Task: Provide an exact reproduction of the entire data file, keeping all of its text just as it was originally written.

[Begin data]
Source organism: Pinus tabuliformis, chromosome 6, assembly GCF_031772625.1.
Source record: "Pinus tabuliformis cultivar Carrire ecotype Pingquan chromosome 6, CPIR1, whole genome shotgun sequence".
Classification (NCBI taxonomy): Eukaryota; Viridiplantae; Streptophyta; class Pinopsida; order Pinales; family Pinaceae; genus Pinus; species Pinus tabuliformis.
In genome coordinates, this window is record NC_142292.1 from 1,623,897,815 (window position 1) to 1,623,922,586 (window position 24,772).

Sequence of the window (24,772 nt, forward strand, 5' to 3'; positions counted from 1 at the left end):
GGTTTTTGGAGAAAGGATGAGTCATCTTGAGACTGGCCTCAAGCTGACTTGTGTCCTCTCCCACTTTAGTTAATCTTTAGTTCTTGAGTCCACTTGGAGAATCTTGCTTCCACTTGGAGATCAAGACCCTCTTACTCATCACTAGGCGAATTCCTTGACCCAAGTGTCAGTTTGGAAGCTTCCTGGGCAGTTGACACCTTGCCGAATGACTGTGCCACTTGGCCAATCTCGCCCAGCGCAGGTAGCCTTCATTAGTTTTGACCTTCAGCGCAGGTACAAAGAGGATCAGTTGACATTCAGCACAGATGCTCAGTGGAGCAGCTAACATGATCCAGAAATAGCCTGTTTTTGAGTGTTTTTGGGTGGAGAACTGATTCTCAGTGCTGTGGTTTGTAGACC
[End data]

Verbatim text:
Source organism: Pinus tabuliformis, chromosome 6, assembly GCF_031772625.1.
Source record: "Pinus tabuliformis cultivar Carrire ecotype Pingquan chromosome 6, CPIR1, whole genome shotgun sequence".
Classification (NCBI taxonomy): Eukaryota; Viridiplantae; Streptophyta; class Pinopsida; order Pinales; family Pinaceae; genus Pinus; species Pinus tabuliformis.
In genome coordinates, this window is record NC_142292.1 from 1,623,897,815 (window position 1) to 1,623,922,586 (window position 24,772).

Sequence of the window (24,772 nt, forward strand, 5' to 3'; positions counted from 1 at the left end):
GGTTTTTGGAGAAAGGATGAGTCATCTTGAGACTGGCCTCAAGCTGACTTGTGTCCTCTCCCACTTTAGTTAATCTTTAGTTCTTGAGTCCACTTGGAGAATCTTGCTTCCACTTGGAGATCAAGACCCTCTTACTCATCACTAGGCGAATTCCTTGACCCAAGTGTCAGTTTGGAAGCTTCCTGGGCAGTTGACACCTTGCCGAATGACTGTGCCACTTGGCCAATCTCGCCCAGCGCAGGTAGCCTTCATTAGTTTTGACCTTCAGCGCAGGTACAAAGAGGATCAGTTGACATTCAGCACAGATGCTCAGTGGAGCAGCTAACATGATCCAGAAATAGCCTGTTTTTGAGTGTTTTTGGGTGGAGAACTGATTCTCAGTGCTGTGGTTTGTAGACC